RadioandMusic
| 22 Sep 2021
Artist budget reduced for third edition of Dumru Rhythm Festival

MUMBAI: The third edition of the Dumru Rhythm Festival will witness an act of 15 percussionists from India and abroad, and will have workshops which conducted by international artists. Initiated by Gladpeople Management Company, the two-day festival will be held in Koregaon Park, Pune on 19 and 20 December 2015.

Talking about new elements that have been added to the latest edition, Dumru organiser Aditya Prabhu revealed, “This year is more about Indian artists collaborating with international ones. We are also trying to promote young talent by adding the Emerging Talent Stage.” The festival will also have a drumming flea market with different kinds of drumming equipment that will be open for visitors to try their hand at it, or for impromptu jam sessions.

Organisers of the festival will donate half the profits to an NGO called Impact India Foundation, which intends to eradicate malnutrition by 2025. “Even artists will donate half their fees to the NGO, and since we intend to donate half of our profits, our artist budgets were low as well,” he added. This edition of the festival comes three years after the last one due to financial loss. After the 20212 edition, the company was forced to give up hosting the music festival until now.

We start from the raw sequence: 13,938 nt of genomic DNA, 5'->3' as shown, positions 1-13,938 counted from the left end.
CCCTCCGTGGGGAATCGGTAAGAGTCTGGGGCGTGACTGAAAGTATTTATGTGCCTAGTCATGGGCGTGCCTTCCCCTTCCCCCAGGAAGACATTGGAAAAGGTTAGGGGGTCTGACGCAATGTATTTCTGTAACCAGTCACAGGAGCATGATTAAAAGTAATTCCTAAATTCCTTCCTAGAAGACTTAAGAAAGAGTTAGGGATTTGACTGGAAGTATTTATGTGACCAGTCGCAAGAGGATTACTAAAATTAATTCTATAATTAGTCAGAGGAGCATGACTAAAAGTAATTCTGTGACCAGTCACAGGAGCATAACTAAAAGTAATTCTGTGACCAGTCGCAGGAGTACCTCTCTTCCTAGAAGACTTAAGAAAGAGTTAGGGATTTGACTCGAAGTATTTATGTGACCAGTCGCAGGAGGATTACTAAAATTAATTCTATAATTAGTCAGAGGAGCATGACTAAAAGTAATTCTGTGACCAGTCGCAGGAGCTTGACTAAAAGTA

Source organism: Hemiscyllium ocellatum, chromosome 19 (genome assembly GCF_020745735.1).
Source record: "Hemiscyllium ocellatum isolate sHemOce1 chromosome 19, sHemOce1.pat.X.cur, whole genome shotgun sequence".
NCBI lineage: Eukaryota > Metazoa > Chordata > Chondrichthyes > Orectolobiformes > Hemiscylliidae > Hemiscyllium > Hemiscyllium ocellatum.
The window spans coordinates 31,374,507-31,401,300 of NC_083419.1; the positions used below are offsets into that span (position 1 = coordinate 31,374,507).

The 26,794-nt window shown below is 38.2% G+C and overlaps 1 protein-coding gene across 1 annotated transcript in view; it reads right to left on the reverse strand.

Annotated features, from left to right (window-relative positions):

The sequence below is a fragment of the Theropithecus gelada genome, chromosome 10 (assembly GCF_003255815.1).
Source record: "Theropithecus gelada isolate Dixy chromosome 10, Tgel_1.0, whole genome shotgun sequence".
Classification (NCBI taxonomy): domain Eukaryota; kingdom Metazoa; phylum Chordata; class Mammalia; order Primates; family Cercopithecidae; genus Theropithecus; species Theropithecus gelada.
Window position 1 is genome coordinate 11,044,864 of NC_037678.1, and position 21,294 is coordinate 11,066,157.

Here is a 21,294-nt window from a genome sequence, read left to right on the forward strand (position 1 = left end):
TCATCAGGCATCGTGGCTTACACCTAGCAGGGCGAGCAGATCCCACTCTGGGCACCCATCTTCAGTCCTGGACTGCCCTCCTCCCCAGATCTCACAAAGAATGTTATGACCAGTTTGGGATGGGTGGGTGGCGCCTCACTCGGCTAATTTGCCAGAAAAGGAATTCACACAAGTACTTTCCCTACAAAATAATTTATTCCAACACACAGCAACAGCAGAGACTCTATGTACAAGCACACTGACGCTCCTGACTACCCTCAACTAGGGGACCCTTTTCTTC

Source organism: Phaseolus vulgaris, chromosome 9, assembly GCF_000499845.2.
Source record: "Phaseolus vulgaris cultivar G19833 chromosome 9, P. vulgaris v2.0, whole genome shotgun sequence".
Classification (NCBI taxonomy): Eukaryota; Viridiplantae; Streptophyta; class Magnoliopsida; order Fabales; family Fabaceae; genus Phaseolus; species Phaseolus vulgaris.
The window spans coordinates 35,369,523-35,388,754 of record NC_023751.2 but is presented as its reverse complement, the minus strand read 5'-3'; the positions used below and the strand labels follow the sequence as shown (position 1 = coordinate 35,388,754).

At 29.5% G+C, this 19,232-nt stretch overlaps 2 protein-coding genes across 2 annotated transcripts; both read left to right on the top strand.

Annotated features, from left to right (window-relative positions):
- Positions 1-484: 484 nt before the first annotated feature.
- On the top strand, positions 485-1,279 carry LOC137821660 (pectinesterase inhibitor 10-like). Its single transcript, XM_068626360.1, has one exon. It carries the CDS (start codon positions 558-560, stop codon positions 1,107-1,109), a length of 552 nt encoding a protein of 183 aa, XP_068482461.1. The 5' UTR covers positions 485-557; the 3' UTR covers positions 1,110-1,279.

When asked how difficult it was to bring the artists on board Prabhu said, “Being in the event management industry for the last 15-17 years was not that difficult. Artists have always supported us and they were more than happy to come to Dumru.”

This edition will offer more variety in terms of regional music with chenada players from Kerala, dhak players from Kolkata, dholki, dhol and lejim players from Maharashtra and dhol players from Punjab. The artist lineup includes names like Bickram Ghosh, V Suresh, BS Arun Kumar, Bhavani Shankar, Thomas Lang, Ranjit Barot and many more. On the second day of the festival, organisers will give away a Rhythm Excellence Award to a percussionist who has spread awareness and education about Indian rhythm globally.

This is the first time organisers will be hosting the festival at Pune’s Koregaon Park, which is more youth oriented, and are expecting a crowd of 7000-8000 people per day. While the festival does not have any new sponsors, it has brought on board a few media partners. “We are focusing on online promotions as it will help us create buzz. Also, we feel this will help us create word of mouth publicity,” Prabhu explained.

Tickets for the festival are available on Bookmyshow, and the organisers are happy with the kind of response it has received. According to Pradhu, 25 per cent of tickets have already been sold. These are priced at Rs 750, Rs 1500, Rs 35,000 and Rs 36,000.